Euler's formula, named after Leonhard Euler, is a mathematics, mathematical formula in complex analysis that establishes the fundamental relationship between the trigonometric functions and the complex number, complex exponential function. Euler's ...

", as well as near-modern abbreviations (''sin.'', ''cos.'', ''tang.'', ''cot.'', ''sec.'', and ''cosec.'').
A few functions were common historically, but are now seldom used, such as the chord (geometry), chord, the versine (which appeared in the earliest tables), the coversine, the haversine, the exsecant and the excosecant. The list of trigonometric identities shows more relations between these functions.
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Etymology

The word derives from Latin ''wikt:sinus, sinus'', meaning "bend; bay", and more specifically "the hanging fold of the upper part of a toga", "the bosom of a garment", which was chosen as the translation of what was interpreted as the Arabic word ''jaib'', meaning "pocket" or "fold" in the twelfth-century translations of works by Al-Battani and Muḥammad ibn Mūsā al-Khwārizmī, al-Khwārizmī into Medieval Latin. The choice was based on a misreading of the Arabic written form ''j-y-b'' (), which itself originated as a transliteration from Sanskrit ', which along with its synonym ' (the standard Sanskrit term for the sine) translates to "bowstring", being in turn adopted from Ancient Greek language, Ancient Greek "string". The word ''tangent'' comes from Latin ''tangens'' meaning "touching", since the line ''touches'' the circle of unit radius, whereas ''secant'' stems from Latin ''secans''—"cutting"—since the line ''cuts'' the circle.Oxford English Dictionary The prefix "co (function prefix), co-" (in "cosine", "cotangent", "cosecant") is found in Edmund Gunter's ''Canon triangulorum'' (1620), which defines the ''cosinus'' as an abbreviation for the ''sinus complementi'' (sine of the complementary angle) and proceeds to define the ''cotangens'' similarly.See also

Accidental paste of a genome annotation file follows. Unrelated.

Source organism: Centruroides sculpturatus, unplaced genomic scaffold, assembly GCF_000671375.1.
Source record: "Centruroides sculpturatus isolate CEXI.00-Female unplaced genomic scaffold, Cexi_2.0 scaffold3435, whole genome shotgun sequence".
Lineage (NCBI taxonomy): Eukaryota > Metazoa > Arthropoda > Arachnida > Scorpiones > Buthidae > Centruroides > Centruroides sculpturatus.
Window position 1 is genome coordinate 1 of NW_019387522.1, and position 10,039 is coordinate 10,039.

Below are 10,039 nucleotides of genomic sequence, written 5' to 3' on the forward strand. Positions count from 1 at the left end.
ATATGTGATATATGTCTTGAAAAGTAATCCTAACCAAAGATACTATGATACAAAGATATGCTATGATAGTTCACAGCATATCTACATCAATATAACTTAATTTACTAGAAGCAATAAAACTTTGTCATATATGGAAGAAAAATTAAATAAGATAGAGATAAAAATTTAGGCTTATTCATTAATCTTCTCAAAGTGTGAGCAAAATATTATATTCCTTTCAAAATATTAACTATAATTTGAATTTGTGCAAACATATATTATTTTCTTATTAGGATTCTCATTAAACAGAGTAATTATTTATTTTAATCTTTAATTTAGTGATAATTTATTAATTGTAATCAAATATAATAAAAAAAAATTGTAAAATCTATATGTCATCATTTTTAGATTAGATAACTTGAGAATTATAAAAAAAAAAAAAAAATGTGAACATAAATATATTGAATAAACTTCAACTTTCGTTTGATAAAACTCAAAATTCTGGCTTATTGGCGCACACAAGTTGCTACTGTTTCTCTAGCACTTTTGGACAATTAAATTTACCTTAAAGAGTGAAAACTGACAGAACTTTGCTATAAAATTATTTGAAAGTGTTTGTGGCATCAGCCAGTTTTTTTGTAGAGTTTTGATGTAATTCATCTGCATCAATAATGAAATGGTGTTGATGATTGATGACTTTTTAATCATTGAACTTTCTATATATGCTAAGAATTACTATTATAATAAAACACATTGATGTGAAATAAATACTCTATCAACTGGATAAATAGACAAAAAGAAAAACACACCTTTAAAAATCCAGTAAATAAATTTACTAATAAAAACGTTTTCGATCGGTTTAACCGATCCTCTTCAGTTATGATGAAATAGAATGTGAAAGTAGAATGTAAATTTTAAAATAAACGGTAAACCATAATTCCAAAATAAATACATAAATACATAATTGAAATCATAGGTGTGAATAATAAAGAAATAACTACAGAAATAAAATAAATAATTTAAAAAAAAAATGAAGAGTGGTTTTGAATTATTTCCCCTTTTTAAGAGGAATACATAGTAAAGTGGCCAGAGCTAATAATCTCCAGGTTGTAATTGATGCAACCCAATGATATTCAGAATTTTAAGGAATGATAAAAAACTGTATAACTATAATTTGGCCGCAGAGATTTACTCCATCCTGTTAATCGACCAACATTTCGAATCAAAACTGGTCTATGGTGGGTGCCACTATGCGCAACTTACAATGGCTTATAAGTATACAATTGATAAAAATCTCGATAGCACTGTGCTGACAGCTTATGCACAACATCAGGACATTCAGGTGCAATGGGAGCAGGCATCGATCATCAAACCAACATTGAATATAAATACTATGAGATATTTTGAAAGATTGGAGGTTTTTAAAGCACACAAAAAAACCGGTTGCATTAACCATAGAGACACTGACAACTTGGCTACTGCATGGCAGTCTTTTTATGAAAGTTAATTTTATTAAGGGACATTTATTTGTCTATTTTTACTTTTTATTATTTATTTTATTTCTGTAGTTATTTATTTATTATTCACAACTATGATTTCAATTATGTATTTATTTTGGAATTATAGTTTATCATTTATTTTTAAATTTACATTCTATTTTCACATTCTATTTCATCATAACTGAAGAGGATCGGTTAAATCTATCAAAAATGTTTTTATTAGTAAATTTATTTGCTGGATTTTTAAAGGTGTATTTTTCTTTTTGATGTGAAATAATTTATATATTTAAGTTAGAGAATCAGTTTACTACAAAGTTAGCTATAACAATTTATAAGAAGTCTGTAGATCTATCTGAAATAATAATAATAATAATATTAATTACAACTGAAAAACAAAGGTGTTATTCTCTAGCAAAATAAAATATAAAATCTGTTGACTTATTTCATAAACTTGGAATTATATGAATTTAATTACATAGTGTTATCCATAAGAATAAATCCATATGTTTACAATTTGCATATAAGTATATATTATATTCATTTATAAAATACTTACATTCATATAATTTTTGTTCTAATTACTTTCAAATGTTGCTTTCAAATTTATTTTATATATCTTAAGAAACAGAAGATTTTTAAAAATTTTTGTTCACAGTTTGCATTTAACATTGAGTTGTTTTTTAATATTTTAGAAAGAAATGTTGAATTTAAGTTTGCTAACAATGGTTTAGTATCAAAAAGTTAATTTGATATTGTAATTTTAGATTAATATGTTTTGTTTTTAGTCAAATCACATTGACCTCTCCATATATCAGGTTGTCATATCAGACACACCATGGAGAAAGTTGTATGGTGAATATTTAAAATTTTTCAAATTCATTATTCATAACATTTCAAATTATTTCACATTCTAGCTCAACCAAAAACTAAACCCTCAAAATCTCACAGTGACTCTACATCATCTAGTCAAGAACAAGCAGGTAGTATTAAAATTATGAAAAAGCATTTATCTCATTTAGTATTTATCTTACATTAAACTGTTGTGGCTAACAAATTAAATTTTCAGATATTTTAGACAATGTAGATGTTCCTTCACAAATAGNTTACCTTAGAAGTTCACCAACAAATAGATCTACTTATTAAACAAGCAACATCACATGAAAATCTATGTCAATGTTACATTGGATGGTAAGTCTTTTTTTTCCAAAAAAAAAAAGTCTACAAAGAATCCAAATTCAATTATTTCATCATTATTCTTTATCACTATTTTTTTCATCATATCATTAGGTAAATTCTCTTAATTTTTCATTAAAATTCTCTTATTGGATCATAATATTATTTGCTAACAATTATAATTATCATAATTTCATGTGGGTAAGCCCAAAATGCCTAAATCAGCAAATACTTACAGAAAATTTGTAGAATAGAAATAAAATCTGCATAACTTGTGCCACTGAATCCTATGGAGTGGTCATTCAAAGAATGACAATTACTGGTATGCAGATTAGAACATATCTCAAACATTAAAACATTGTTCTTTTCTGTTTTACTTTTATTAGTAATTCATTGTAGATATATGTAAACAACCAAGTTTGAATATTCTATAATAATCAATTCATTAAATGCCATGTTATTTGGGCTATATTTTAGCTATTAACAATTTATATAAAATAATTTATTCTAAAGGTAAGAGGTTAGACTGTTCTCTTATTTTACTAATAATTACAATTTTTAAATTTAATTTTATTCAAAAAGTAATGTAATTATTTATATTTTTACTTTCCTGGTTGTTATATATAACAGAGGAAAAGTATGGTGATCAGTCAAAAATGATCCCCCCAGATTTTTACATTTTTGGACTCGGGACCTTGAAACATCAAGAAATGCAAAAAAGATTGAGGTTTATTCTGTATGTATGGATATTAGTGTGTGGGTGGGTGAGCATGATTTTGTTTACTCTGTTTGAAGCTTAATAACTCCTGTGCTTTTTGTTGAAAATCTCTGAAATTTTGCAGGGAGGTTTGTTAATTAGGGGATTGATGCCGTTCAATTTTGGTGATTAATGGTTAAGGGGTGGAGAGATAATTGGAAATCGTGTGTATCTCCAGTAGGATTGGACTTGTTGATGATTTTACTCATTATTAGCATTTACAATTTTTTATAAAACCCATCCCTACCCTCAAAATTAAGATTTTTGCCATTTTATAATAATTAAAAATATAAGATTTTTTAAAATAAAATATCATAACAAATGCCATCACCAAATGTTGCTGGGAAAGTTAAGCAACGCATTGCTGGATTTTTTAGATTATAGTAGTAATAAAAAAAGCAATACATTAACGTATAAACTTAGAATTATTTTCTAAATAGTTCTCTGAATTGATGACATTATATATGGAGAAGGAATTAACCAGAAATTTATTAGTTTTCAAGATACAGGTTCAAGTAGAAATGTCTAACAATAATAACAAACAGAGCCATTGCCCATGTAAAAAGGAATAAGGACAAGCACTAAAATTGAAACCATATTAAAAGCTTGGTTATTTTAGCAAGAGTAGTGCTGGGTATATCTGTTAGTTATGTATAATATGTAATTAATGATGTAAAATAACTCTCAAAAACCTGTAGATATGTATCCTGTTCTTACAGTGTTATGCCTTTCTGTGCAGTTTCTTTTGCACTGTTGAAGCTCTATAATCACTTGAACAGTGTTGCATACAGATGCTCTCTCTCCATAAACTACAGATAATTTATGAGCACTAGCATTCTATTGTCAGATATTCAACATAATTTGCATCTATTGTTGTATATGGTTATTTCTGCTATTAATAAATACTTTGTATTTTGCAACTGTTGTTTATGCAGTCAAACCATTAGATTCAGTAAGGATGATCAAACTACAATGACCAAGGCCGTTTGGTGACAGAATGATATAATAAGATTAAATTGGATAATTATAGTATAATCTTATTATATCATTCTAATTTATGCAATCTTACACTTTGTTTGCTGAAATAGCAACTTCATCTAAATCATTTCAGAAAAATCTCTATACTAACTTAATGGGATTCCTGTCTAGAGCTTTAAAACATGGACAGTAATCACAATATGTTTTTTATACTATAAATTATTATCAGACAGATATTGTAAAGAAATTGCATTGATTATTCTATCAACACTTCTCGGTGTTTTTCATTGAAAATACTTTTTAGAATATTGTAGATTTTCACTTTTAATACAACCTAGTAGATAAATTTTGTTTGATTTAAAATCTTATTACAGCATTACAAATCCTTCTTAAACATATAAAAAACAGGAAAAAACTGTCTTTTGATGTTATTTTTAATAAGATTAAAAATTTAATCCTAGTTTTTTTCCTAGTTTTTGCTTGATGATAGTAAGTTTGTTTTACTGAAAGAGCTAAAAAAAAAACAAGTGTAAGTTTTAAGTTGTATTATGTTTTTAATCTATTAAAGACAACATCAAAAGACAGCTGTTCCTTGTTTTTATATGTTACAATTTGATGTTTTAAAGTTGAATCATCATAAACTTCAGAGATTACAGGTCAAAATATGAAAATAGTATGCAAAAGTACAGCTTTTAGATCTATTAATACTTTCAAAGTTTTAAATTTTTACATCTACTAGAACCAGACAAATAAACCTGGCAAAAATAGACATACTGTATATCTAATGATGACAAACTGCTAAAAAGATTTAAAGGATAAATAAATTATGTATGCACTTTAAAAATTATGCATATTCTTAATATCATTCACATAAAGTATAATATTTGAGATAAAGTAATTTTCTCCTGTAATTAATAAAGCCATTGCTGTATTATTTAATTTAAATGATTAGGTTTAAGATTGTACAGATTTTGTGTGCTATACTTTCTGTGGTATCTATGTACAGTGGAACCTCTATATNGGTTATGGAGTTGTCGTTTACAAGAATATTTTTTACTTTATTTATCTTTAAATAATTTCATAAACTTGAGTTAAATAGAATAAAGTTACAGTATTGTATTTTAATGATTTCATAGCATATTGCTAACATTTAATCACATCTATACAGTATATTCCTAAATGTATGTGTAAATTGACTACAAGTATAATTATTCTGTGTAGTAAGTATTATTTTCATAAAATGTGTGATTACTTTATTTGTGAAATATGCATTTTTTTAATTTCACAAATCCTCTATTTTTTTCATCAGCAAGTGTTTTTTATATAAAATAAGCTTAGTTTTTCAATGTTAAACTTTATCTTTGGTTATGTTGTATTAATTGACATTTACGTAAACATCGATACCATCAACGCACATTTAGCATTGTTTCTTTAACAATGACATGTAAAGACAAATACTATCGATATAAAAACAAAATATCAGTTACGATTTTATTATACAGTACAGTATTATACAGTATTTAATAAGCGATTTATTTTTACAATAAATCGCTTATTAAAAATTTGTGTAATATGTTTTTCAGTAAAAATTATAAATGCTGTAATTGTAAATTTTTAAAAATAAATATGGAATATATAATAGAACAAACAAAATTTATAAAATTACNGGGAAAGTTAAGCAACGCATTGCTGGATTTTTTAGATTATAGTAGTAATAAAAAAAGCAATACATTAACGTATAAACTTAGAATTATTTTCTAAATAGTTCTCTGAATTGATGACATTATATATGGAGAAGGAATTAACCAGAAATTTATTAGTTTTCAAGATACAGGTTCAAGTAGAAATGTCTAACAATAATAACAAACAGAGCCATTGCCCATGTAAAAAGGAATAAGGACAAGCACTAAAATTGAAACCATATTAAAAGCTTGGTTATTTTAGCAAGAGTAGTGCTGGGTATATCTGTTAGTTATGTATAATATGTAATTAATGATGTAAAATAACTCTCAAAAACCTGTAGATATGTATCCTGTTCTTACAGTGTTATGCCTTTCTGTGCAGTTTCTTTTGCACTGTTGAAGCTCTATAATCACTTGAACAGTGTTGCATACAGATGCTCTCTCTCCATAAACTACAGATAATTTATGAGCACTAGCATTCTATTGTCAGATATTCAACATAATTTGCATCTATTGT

* All Students Take Calculus – a mnemonic for recalling the signs of trigonometric functions in a particular quadrant of a Cartesian plane * Bhaskara I's sine approximation formula * Differentiation of trigonometric functions * Generalized trigonometry * Generating trigonometric tables * Hyperbolic function * List of integrals of trigonometric functions * List of periodic functions *List of trigonometric identities